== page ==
A proper mix of multiple colors will probably imply some color diffusion or even some low definition real-time fluid simulation at best. 

The simple solution will probably be enough in the majority of cases though, as in shader development, making it look complex and staying simple and fast is preferable in most cases.


The challenges of this effect are mainly tied to the usage and your final platform. In my case, I did not put any limitation on what I was doing, I just wanted it to look convincing and cool. This technique is certainly usable in a project if you accept the limitations that come with it. To give you a rough idea, the current implementation, with all the bells and whistles, is taking around 1.5ms on my 2080RTX Ti, using a 50K triangles model. This experimentation was not meant to be production-ready, so I did not spend time ton optimization, but there are plenty of things that can be improved.

I’ve made and improved it to see if that specific technique can be used to have something convincing, and I have lots of other techniques that I’d like to experiment with to make it less expensive or less restrictive. There is always room for improvement, for new ideas, for new usage of a given technique. There will always be creative people that will do better-looking implementations or faster ones and that is what is always driving me to try new things and continue to look for inspiration everywhere. Once you’re addicted to creative programming or any other domain, you will never stop asking for more and learning and experimenting with new things to open new doors.

Gil Damoiseaux, Tech Art Lecturer at HEAJ & R&D/Tech Advisor at JangaFX

Interview conducted by Arti Sergeev

Keep reading

You may find this article interesting

Join discussion

Comments 3

  • titangate1202

    Great read! I've been trying to reproduce your result as a process of learning ComputeShader and its interaction with vertex shader.

    I couldnt figure out what you did to "partly reduced the issue by projecting the vertices toward the inside of the container instead of projecting simply on the plane.". Do you mind elaborate a bit further on this?



    ·3 years ago·
  • titangate1202

    @Andy i've tried various way of collapsing the vertices but all had issues. i dont think what you described can work well for a slim shape, like a beer bottle, the radius would vary widely and you get uneven distribution of vertices if you tilt the bottle sideways.

    anyways i've totally forgot about my attempt and great to see other people experimenting on this.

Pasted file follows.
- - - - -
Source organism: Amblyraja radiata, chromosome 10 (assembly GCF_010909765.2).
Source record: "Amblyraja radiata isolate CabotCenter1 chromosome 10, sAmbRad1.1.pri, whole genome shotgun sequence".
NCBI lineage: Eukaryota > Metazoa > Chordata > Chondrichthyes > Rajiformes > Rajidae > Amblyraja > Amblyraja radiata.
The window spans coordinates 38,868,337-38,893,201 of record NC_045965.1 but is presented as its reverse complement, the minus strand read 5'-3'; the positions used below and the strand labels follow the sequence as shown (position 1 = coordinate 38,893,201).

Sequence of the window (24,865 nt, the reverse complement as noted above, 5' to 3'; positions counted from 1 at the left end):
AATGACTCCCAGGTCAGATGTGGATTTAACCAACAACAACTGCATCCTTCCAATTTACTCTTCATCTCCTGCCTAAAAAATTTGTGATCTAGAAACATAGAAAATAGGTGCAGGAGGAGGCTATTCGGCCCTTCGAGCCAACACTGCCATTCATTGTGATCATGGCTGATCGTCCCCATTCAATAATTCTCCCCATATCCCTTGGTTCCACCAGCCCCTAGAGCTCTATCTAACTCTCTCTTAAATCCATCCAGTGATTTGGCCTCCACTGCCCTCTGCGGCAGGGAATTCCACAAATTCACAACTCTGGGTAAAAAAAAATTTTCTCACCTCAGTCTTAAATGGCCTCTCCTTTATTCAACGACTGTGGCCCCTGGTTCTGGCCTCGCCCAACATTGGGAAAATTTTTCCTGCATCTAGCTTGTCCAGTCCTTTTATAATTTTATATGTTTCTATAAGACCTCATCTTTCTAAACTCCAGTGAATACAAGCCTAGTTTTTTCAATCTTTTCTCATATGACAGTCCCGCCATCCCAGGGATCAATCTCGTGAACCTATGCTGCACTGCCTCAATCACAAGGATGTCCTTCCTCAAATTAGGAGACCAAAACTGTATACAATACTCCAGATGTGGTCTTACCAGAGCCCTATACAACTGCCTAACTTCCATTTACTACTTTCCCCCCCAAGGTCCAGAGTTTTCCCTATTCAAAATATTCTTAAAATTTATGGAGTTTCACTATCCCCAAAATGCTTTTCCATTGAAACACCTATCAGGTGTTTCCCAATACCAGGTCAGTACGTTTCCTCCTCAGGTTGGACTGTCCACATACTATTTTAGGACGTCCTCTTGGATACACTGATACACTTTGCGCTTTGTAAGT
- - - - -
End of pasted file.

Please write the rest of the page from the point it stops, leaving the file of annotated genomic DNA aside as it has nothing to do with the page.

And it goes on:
you can reach me at twitter @titangate and i look forward to more discussion.



    ·3 years ago·
  • . Andy

    @titangate1202 I might be able to shed some light on that, I've been looking into my own implementation of this technique recently.

    Now it might not be the same approach, and as far as I know it only works with primitive shapes, but when Gil says projecting the vertices back into the centre of the mesh, I presume he means this:

    To stop the water falling out of the container, you'd move the verts back towards the centre of the mesh, at the height of the fluid. With a sphere this is quite easy as it's simply Pythagoras.

    First you construct a triangle (abc) which is the vector from the center of the sphere to the vertex point you wish to constrain, this vector is the hypotenuse ‘c’.

    Side ‘a’ is the height of the water from the origin along your up axis. This assumes the origin is in the centre of the shape.

    Side ‘b’, the perpendicular vector from the up axis is then b = sqr((a * a) - (c * c)). This gives us the distance from the height of the water plane, to the vert’s actual position.

    We then construct another triangle (def), where the hypotenuse 'f' is the radius of the sphere, and ‘d’ once again is the height.

    We calculate ‘e’ in the same method to 'b' above, to get the furthest distance our vert can be placed before it hits the wall of our spherical container.

    Finally, translate the vertex towards the centre line by differing length of sides 'b' and 'e'.

    I've not looked into other shapes yet, but I hope is this helpful for anyone else curious.


    . Andy

    ·3 years ago·

You might also like

We need your consent

We use cookies on this website to make your browsing experience better. By using the site you agree to our use of cookies.Learn more